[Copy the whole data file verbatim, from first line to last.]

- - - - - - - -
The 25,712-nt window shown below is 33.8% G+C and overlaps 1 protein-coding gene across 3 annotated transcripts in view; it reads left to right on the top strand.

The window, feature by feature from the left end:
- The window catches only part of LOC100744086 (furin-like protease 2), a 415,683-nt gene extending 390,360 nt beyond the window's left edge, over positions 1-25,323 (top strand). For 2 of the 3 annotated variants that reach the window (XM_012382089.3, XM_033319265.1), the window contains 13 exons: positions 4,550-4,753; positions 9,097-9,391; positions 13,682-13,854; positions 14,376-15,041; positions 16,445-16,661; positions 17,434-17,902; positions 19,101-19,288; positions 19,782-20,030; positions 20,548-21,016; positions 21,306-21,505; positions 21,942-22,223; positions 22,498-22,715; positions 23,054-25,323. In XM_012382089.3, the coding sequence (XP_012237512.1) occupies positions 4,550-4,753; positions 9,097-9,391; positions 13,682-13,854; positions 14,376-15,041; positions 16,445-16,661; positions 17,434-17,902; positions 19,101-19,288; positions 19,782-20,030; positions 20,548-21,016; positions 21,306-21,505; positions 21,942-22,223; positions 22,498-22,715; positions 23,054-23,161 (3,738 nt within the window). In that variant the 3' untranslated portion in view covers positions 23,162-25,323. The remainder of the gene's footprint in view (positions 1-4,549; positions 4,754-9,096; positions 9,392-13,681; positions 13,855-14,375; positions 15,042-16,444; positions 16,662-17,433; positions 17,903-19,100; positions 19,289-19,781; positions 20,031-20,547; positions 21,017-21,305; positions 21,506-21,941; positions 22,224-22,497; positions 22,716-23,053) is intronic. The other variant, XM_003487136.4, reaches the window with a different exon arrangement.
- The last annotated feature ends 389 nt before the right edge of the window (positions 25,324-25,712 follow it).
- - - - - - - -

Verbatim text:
The 25,712-nt window shown below is 33.8% G+C and overlaps 1 protein-coding gene across 3 annotated transcripts in view; it reads left to right on the top strand.

The window, feature by feature from the left end:
- The window catches only part of LOC100744086 (furin-like protease 2), a 415,683-nt gene extending 390,360 nt beyond the window's left edge, over positions 1-25,323 (top strand). For 2 of the 3 annotated variants that reach the window (XM_012382089.3, XM_033319265.1), the window contains 13 exons: positions 4,550-4,753; positions 9,097-9,391; positions 13,682-13,854; positions 14,376-15,041; positions 16,445-16,661; positions 17,434-17,902; positions 19,101-19,288; positions 19,782-20,030; positions 20,548-21,016; positions 21,306-21,505; positions 21,942-22,223; positions 22,498-22,715; positions 23,054-25,323. In XM_012382089.3, the coding sequence (XP_012237512.1) occupies positions 4,550-4,753; positions 9,097-9,391; positions 13,682-13,854; positions 14,376-15,041; positions 16,445-16,661; positions 17,434-17,902; positions 19,101-19,288; positions 19,782-20,030; positions 20,548-21,016; positions 21,306-21,505; positions 21,942-22,223; positions 22,498-22,715; positions 23,054-23,161 (3,738 nt within the window). In that variant the 3' untranslated portion in view covers positions 23,162-25,323. The remainder of the gene's footprint in view (positions 1-4,549; positions 4,754-9,096; positions 9,392-13,681; positions 13,855-14,375; positions 15,042-16,444; positions 16,662-17,433; positions 17,903-19,100; positions 19,289-19,781; positions 20,031-20,547; positions 21,017-21,305; positions 21,506-21,941; positions 22,224-22,497; positions 22,716-23,053) is intronic. The other variant, XM_003487136.4, reaches the window with a different exon arrangement.
- The last annotated feature ends 389 nt before the right edge of the window (positions 25,324-25,712 follow it).